And this is something available to ANYONE. Whether you’re a Jew or not. That’s what Jesus says “If ANYONE says to the mountain” The problem with the leaders in the temple was that they’d locked the Gentiles out. But not so with Jesus. Which is great news for us, Gentiles. ANYONE can do it. Can pray with faith.


And here’s another reason I think we’re meant to compare the NEW way with the OLD way. The NEW leaders with the OLD leaders. The disciples with the Jewish leaders. Because there’s another sandwich technique.


Verse 18 The chief priests look to kill him. Then v22-25 he’s talking to the disciples. (It’s a plural “you” there). And then, in v27-33, Jesus is arguing with the chief priests again.


The Disciples versus the Jewish leaders. Out with the old. In with the new. The king is coming. And he’ll put everything to rights.


What about YOU. As we read these verses, we need to remember that the king HAS come. King Jesus has judged the wicked and self-seeking ritual of Israel. He HAS set things to rights in his death on the cross. God’s kingdom has arrived.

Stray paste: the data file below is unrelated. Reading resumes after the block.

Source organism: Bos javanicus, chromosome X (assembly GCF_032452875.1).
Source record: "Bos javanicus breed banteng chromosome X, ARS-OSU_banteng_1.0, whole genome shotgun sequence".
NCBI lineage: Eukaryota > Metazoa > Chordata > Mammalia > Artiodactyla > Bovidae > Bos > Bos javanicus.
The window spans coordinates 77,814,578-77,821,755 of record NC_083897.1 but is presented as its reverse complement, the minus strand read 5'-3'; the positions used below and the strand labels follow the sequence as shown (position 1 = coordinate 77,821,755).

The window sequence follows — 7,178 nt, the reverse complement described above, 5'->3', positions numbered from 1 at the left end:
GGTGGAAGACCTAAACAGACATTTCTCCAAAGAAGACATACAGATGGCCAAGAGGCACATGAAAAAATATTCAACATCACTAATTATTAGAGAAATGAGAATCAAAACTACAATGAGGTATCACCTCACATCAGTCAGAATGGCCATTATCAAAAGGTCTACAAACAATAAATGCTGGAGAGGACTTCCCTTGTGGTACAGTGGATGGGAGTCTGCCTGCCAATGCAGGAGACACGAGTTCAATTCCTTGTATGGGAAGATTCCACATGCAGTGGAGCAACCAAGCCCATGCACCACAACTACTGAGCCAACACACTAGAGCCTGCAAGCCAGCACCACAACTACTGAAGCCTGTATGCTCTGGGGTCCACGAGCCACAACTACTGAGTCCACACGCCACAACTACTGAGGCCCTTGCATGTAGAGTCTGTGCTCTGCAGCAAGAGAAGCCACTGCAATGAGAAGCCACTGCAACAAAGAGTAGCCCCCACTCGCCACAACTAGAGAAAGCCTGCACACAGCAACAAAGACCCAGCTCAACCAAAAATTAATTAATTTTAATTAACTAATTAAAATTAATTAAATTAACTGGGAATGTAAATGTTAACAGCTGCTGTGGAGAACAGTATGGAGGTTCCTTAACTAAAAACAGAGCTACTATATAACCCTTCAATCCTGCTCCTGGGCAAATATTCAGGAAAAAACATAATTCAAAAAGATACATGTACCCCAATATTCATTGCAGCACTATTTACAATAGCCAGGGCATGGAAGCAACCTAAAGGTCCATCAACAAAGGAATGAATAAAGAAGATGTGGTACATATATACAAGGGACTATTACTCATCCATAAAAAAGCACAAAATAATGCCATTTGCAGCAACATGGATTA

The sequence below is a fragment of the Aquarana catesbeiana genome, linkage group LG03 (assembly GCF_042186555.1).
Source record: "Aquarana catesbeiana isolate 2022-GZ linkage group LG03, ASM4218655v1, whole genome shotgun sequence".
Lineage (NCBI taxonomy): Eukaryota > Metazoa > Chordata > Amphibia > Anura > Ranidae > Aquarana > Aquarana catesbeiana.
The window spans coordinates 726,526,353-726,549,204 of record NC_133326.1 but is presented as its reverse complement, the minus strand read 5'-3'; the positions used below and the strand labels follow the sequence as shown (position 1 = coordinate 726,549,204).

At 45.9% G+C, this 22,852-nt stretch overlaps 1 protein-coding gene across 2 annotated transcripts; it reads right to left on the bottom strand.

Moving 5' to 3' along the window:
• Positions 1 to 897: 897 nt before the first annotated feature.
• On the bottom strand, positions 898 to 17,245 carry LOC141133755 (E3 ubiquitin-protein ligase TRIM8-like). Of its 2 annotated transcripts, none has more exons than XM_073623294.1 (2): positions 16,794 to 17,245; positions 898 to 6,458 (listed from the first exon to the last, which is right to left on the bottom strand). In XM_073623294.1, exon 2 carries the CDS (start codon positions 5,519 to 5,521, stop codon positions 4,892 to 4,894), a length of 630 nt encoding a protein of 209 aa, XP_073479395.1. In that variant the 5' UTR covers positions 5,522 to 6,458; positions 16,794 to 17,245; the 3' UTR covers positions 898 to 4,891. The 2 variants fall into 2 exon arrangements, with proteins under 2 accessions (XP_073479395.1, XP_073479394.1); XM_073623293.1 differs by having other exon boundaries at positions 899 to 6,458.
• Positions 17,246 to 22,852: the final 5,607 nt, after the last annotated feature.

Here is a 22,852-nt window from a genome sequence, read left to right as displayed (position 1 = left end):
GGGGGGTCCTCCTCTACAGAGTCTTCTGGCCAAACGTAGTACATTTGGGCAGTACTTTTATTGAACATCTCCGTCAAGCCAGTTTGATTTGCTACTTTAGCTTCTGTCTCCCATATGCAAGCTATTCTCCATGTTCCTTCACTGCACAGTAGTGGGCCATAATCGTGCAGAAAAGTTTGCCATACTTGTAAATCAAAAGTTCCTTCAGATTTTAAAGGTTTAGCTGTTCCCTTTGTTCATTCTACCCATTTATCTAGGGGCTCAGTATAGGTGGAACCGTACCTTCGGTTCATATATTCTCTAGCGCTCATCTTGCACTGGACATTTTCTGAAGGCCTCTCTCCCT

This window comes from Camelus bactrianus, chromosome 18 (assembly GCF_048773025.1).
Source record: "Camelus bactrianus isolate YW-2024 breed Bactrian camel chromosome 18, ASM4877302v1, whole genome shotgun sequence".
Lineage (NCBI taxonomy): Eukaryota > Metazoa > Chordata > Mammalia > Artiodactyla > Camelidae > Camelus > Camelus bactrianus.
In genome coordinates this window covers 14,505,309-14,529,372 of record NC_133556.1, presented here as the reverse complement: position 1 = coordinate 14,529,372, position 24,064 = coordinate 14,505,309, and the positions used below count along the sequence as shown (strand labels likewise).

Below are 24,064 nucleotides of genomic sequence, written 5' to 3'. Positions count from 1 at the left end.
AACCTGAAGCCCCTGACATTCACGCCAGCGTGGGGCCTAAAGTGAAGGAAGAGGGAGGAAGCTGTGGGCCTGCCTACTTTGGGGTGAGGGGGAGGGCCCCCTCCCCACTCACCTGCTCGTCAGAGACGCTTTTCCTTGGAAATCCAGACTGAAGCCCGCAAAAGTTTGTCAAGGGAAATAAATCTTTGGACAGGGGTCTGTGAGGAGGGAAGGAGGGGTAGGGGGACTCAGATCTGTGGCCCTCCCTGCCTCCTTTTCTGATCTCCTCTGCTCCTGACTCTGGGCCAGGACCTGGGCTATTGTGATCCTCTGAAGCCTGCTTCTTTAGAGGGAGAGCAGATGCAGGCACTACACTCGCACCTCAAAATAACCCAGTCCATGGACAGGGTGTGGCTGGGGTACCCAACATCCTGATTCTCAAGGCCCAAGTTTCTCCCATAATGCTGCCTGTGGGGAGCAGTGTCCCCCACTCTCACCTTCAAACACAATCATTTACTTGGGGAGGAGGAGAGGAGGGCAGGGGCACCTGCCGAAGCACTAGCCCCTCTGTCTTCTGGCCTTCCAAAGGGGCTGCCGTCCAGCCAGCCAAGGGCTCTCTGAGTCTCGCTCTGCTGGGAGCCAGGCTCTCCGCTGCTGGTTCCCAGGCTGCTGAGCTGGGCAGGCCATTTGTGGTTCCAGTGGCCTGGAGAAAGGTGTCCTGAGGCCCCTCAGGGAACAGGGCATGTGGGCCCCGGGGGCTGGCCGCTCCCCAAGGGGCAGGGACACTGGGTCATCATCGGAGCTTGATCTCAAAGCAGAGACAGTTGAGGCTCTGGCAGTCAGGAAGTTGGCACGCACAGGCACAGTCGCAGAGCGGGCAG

Are you part of it? Have you declared your allegiance to King Jesus?


If you have/ then Jesus’ words on prayer are for you. Let’s think again about his amazing promises. Let’s not take TOO much of the sting out of them. Yes, we need to remember they’re HYPERBOLE – exaggeration. We can’t LITERALLY move mountains. But Jesus is STILL saying that if we are one of God’s children/ we can CONFIDENTLY pray for ANYTHING.


Not that we’ll automatically RECEIVE it. But that God is ABLE to do it. And that he LOVES us enough to GIVE us good things when we ask for them.


What “MOUNTAINS” are you praying for? What do YOU want to see moved? Nothing’s too big for God. Don’t give up.


We prayed for Pam Harvey’s dad at Bible study. He’s in his 80’s, and not a Christian. And from the outside at least, he seems as hard to the gospel as ever. But we keep praying. Because God can change a heart as easily as he can wither a fig tree.


God can convict a conscience, and mend a marriage, as easily as he can wither a fig tree.


God can find a job, or provide a husband or wife, or give guidance or peace, or cause an uneventful birth of a healthy baby, or heal cancer. And he can do any of them as easily as withering a fig tree.


The king has arrived. And he’s set everything to rights. Praise King Jesus.